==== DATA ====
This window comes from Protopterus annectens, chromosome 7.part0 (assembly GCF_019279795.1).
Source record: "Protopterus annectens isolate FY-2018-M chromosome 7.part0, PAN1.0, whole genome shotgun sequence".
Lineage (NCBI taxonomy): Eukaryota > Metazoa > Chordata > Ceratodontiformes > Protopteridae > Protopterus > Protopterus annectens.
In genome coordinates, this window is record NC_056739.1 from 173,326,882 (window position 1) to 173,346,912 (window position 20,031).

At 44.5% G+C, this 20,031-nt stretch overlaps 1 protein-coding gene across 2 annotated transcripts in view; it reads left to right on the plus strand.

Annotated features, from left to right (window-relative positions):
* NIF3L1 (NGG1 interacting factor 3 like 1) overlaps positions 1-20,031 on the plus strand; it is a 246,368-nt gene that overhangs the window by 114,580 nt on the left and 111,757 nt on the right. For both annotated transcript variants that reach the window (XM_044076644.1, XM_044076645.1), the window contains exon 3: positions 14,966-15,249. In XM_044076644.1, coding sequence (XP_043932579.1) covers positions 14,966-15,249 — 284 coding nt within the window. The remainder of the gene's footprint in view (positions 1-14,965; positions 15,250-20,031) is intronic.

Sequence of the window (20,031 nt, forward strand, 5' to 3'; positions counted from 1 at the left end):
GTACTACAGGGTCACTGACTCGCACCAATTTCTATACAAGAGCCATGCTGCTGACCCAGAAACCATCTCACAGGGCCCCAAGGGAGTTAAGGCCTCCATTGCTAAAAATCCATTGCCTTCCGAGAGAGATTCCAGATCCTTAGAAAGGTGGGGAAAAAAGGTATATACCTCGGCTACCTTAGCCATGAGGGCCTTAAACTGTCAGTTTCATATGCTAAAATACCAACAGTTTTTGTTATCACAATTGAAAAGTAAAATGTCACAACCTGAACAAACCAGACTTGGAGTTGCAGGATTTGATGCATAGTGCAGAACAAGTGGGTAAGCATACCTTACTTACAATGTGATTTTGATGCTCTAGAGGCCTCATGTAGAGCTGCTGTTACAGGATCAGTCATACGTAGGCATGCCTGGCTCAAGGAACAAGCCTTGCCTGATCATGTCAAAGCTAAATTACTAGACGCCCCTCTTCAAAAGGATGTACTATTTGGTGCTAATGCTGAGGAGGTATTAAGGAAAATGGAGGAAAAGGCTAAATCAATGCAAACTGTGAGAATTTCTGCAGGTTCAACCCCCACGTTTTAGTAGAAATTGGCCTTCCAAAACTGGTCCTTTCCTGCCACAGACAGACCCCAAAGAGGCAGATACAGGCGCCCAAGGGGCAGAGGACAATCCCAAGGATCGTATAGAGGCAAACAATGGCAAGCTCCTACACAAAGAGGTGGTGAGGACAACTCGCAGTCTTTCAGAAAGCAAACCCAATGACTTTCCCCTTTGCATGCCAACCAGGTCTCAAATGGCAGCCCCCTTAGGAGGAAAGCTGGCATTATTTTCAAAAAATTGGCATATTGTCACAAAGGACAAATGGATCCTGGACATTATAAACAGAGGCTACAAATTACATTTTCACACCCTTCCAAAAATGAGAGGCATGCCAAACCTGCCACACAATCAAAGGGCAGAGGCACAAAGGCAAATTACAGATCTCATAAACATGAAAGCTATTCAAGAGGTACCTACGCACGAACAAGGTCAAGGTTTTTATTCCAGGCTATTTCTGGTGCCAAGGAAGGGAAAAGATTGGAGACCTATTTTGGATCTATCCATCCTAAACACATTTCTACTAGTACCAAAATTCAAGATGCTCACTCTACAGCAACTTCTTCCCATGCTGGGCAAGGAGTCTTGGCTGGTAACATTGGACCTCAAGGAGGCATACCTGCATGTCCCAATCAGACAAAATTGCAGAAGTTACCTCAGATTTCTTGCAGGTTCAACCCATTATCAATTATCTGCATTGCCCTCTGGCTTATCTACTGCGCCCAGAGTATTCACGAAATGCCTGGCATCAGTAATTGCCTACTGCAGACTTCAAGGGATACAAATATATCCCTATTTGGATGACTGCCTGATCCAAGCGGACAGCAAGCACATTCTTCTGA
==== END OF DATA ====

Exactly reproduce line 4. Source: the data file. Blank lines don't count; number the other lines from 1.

In genome coordinates, this window is record NC_056739.1 from 173,326,882 (window position 1) to 173,346,912 (window position 20,031).